Legal, political struggles over human embryonic stem cell research continues

By BRADLEY J. FIKES bfikes@nctimes.com North County Times | Posted: Sunday, October 9, 2011 12:00 am

Californians decisively endorsed human embryonic stem cell research in 2004, when 59 percent of voters approved spending $3 billion to support stem cell science. But nationwide, the controversy rages on, said speakers at last week's World Stem Cell Summit, attended by several hundred researchers and others interested in stem cell research.

What in California seems like a settled matter remains very much up for debate elsewhere, scientists and patient advocates said at the meeting, held Monday through Wednesday in Pasadena.

The issues remain the same: Supporters of the research say these cells hold the potential for curing diseases and injuries now untreatable. Opponents say human embryonic stem cell research is wrong, because human embryos are killed to get the cells. Opponents also say other forms of stem cells, not taken from human embryos, have been shown to be effective, while not a single embryonic stem cell treatment has been approved. Supporters reply that embryonic stem cell science is far younger than that of most other stem cell types.

What has changed is the federal government's position, which has strengthened support of embryonic stem cell research since Barack Obama became president in 2009. However, that support is vulnerable because of a strategic error by President Obama and congressional Democrats, said Russell Korobkin, a professor of law at UCLA School of Law.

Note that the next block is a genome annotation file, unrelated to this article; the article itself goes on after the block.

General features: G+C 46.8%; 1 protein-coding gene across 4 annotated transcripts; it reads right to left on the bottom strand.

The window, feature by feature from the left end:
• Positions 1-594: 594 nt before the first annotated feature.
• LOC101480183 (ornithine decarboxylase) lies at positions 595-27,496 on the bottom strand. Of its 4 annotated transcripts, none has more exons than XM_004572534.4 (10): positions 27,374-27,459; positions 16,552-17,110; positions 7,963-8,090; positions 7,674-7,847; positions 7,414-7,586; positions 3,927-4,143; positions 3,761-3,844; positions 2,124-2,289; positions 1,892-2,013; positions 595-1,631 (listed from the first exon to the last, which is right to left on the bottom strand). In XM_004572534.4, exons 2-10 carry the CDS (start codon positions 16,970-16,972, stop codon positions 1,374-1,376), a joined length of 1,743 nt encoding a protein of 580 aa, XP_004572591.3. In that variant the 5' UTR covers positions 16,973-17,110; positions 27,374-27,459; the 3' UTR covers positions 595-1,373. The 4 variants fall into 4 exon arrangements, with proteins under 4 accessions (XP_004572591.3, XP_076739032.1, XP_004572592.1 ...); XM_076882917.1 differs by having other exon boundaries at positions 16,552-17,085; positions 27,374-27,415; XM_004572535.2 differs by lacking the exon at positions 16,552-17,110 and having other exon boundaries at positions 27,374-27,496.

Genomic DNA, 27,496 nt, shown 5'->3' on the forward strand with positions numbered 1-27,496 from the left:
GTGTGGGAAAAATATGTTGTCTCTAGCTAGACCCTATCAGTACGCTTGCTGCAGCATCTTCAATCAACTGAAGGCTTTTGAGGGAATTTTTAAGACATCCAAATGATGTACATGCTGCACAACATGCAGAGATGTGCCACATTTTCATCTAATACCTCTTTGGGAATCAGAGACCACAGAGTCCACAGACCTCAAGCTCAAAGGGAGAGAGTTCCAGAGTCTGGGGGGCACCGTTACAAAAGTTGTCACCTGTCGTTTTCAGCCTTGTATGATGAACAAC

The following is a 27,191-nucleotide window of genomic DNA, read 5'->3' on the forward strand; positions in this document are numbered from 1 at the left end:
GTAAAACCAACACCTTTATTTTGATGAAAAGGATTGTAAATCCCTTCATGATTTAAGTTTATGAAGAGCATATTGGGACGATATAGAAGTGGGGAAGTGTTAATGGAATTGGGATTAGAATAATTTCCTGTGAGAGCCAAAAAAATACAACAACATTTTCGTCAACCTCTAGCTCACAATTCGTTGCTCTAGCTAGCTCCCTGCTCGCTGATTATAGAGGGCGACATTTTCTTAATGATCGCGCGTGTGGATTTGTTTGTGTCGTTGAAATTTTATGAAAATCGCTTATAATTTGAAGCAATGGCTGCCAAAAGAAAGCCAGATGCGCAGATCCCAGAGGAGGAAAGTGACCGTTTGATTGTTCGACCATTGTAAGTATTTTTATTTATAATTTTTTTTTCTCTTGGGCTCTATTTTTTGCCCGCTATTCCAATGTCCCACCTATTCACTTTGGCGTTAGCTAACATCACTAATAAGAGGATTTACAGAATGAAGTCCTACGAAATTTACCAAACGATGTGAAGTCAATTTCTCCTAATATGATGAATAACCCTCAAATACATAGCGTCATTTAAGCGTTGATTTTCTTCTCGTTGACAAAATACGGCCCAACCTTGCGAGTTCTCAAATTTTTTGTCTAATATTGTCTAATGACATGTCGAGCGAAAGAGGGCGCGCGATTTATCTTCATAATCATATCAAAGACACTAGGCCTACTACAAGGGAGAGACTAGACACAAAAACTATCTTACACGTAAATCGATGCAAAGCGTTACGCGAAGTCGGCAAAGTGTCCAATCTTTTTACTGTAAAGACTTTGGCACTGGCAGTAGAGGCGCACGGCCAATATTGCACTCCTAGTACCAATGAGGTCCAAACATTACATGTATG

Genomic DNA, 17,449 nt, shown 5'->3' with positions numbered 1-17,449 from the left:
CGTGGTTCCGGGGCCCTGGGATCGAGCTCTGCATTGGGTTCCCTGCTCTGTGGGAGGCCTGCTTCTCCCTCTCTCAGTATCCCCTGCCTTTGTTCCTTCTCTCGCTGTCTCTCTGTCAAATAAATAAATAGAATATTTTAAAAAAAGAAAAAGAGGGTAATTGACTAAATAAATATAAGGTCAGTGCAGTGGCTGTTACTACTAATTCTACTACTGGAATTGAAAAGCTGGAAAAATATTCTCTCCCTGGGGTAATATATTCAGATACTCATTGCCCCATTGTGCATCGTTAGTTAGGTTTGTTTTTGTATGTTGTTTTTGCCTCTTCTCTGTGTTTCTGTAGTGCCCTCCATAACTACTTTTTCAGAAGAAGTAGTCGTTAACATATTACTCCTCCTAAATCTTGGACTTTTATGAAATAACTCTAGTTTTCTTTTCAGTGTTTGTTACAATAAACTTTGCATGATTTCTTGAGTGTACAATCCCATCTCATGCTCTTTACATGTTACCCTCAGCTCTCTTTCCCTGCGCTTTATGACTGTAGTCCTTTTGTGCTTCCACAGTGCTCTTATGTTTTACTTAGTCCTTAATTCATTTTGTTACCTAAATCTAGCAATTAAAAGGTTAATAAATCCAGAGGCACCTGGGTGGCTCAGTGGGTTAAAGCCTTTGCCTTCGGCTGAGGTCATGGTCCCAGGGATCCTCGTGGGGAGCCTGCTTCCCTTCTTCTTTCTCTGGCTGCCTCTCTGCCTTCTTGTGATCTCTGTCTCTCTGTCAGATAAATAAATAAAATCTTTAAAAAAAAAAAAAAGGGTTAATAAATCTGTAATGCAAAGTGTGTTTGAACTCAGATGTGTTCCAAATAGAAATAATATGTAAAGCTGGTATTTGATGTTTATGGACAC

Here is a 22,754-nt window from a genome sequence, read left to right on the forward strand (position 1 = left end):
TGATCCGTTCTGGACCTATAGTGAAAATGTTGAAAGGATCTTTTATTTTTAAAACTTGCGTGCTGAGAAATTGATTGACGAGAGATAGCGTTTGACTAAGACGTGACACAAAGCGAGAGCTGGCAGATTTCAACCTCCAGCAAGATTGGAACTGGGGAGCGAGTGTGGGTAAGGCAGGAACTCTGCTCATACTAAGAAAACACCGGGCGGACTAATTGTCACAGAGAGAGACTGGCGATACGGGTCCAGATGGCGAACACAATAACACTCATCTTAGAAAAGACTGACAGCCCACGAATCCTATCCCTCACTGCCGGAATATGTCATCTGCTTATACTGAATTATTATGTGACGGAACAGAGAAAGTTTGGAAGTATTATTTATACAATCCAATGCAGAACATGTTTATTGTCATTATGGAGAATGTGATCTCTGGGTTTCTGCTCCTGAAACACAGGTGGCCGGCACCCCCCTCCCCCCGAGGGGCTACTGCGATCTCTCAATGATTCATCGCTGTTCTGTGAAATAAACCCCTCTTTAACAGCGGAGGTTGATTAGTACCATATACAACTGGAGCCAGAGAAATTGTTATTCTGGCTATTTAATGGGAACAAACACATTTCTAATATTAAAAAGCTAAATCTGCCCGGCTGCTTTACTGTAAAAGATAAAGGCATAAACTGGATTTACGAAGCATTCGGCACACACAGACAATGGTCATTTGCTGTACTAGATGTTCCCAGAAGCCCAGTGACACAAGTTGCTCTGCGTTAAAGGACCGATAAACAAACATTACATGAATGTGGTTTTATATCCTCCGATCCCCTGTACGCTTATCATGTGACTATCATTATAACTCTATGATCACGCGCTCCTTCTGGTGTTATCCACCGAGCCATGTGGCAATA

Insecure victory

In August 2001, President George W. Bush approved federal funding of human embryonic stem research. But controversially, he restricted federal funding to cells that had already been grown in the lab. Cell lines produced after that date were ineligible for federal funding. Researchers objected on the grounds that more experimentation was needed to find the best cells for treatment.

While Obama reversed most of the restrictions imposed by his predecessor, they can be re-imposed by the next president, said Korobkin. The reason is that Obama acted on his own, by issuing an executive order.

A law passed by Congress would have provided greater protection, because it could not be reversed by the president on his own, Korobkin said. Such a law, called the Stem Cell Research Enhancement Act, was passed when Bush was president, who vetoed it.



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